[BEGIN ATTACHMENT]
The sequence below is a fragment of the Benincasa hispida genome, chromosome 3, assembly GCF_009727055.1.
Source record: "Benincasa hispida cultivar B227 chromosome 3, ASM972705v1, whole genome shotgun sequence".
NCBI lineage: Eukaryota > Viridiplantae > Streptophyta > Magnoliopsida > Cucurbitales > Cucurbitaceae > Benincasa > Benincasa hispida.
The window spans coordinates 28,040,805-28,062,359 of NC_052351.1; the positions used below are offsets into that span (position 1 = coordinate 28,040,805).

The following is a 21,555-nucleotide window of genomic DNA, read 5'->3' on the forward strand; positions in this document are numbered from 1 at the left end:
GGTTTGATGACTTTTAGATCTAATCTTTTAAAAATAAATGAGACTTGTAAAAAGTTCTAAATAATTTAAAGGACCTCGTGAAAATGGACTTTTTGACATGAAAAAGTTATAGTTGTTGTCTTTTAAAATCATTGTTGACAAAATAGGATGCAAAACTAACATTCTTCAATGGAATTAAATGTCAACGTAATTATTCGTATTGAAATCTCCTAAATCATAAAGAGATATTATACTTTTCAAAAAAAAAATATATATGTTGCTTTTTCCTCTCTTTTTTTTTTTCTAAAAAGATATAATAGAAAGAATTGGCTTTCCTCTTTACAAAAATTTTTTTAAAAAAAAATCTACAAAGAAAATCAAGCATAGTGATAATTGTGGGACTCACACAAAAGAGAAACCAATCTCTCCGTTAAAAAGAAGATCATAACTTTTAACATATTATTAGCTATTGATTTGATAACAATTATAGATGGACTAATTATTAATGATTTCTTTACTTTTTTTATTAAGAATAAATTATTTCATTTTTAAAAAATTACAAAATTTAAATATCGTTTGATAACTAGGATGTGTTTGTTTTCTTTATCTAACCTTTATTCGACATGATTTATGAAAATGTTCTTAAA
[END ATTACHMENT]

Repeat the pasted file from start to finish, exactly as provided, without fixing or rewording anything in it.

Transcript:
The sequence below is a fragment of the Benincasa hispida genome, chromosome 3, assembly GCF_009727055.1.
Source record: "Benincasa hispida cultivar B227 chromosome 3, ASM972705v1, whole genome shotgun sequence".
NCBI lineage: Eukaryota > Viridiplantae > Streptophyta > Magnoliopsida > Cucurbitales > Cucurbitaceae > Benincasa > Benincasa hispida.
The window spans coordinates 28,040,805-28,062,359 of NC_052351.1; the positions used below are offsets into that span (position 1 = coordinate 28,040,805).

The following is a 21,555-nucleotide window of genomic DNA, read 5'->3' on the forward strand; positions in this document are numbered from 1 at the left end:
GGTTTGATGACTTTTAGATCTAATCTTTTAAAAATAAATGAGACTTGTAAAAAGTTCTAAATAATTTAAAGGACCTCGTGAAAATGGACTTTTTGACATGAAAAAGTTATAGTTGTTGTCTTTTAAAATCATTGTTGACAAAATAGGATGCAAAACTAACATTCTTCAATGGAATTAAATGTCAACGTAATTATTCGTATTGAAATCTCCTAAATCATAAAGAGATATTATACTTTTCAAAAAAAAAATATATATGTTGCTTTTTCCTCTCTTTTTTTTTTTCTAAAAAGATATAATAGAAAGAATTGGCTTTCCTCTTTACAAAAATTTTTTTAAAAAAAAATCTACAAAGAAAATCAAGCATAGTGATAATTGTGGGACTCACACAAAAGAGAAACCAATCTCTCCGTTAAAAAGAAGATCATAACTTTTAACATATTATTAGCTATTGATTTGATAACAATTATAGATGGACTAATTATTAATGATTTCTTTACTTTTTTTATTAAGAATAAATTATTTCATTTTTAAAAAATTACAAAATTTAAATATCGTTTGATAACTAGGATGTGTTTGTTTTCTTTATCTAACCTTTATTCGACATGATTTATGAAAATGTTCTTAAA